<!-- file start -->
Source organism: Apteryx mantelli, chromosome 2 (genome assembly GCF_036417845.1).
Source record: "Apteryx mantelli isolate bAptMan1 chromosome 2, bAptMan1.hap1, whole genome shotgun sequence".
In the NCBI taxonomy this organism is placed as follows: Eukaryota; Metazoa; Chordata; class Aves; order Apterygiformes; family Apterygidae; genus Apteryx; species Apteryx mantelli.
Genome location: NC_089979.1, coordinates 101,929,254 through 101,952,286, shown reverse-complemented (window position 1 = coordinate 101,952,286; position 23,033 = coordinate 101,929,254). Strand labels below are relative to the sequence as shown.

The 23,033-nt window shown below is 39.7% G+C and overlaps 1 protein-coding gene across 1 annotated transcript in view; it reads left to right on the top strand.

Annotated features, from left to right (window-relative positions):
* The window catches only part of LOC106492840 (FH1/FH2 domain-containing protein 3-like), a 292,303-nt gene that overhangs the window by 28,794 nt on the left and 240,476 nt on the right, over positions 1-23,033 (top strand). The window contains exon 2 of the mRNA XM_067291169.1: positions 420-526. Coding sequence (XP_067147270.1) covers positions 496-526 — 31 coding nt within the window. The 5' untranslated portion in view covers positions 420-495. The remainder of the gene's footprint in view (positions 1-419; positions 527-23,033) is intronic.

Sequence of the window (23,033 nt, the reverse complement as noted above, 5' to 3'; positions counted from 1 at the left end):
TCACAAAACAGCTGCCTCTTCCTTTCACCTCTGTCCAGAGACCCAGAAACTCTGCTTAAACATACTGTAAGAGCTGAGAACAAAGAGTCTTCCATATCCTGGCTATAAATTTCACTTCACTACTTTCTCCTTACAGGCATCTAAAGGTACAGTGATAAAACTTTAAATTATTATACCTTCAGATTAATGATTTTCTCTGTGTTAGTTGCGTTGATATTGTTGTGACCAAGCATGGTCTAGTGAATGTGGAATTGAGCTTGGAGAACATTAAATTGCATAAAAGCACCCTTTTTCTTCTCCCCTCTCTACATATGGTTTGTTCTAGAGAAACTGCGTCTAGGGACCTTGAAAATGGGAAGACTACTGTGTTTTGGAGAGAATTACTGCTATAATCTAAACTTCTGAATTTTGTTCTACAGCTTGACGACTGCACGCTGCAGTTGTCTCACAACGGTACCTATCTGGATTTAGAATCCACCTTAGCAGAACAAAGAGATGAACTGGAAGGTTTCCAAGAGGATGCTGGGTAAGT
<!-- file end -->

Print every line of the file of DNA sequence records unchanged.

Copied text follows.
Source organism: Apteryx mantelli, chromosome 2 (genome assembly GCF_036417845.1).
Source record: "Apteryx mantelli isolate bAptMan1 chromosome 2, bAptMan1.hap1, whole genome shotgun sequence".
In the NCBI taxonomy this organism is placed as follows: Eukaryota; Metazoa; Chordata; class Aves; order Apterygiformes; family Apterygidae; genus Apteryx; species Apteryx mantelli.
Genome location: NC_089979.1, coordinates 101,929,254 through 101,952,286, shown reverse-complemented (window position 1 = coordinate 101,952,286; position 23,033 = coordinate 101,929,254). Strand labels below are relative to the sequence as shown.

The 23,033-nt window shown below is 39.7% G+C and overlaps 1 protein-coding gene across 1 annotated transcript in view; it reads left to right on the top strand.

Annotated features, from left to right (window-relative positions):
* The window catches only part of LOC106492840 (FH1/FH2 domain-containing protein 3-like), a 292,303-nt gene that overhangs the window by 28,794 nt on the left and 240,476 nt on the right, over positions 1-23,033 (top strand). The window contains exon 2 of the mRNA XM_067291169.1: positions 420-526. Coding sequence (XP_067147270.1) covers positions 496-526 — 31 coding nt within the window. The 5' untranslated portion in view covers positions 420-495. The remainder of the gene's footprint in view (positions 1-419; positions 527-23,033) is intronic.

Sequence of the window (23,033 nt, the reverse complement as noted above, 5' to 3'; positions counted from 1 at the left end):
TCACAAAACAGCTGCCTCTTCCTTTCACCTCTGTCCAGAGACCCAGAAACTCTGCTTAAACATACTGTAAGAGCTGAGAACAAAGAGTCTTCCATATCCTGGCTATAAATTTCACTTCACTACTTTCTCCTTACAGGCATCTAAAGGTACAGTGATAAAACTTTAAATTATTATACCTTCAGATTAATGATTTTCTCTGTGTTAGTTGCGTTGATATTGTTGTGACCAAGCATGGTCTAGTGAATGTGGAATTGAGCTTGGAGAACATTAAATTGCATAAAAGCACCCTTTTTCTTCTCCCCTCTCTACATATGGTTTGTTCTAGAGAAACTGCGTCTAGGGACCTTGAAAATGGGAAGACTACTGTGTTTTGGAGAGAATTACTGCTATAATCTAAACTTCTGAATTTTGTTCTACAGCTTGACGACTGCACGCTGCAGTTGTCTCACAACGGTACCTATCTGGATTTAGAATCCACCTTAGCAGAACAAAGAGATGAACTGGAAGGTTTCCAAGAGGATGCTGGGTAAGT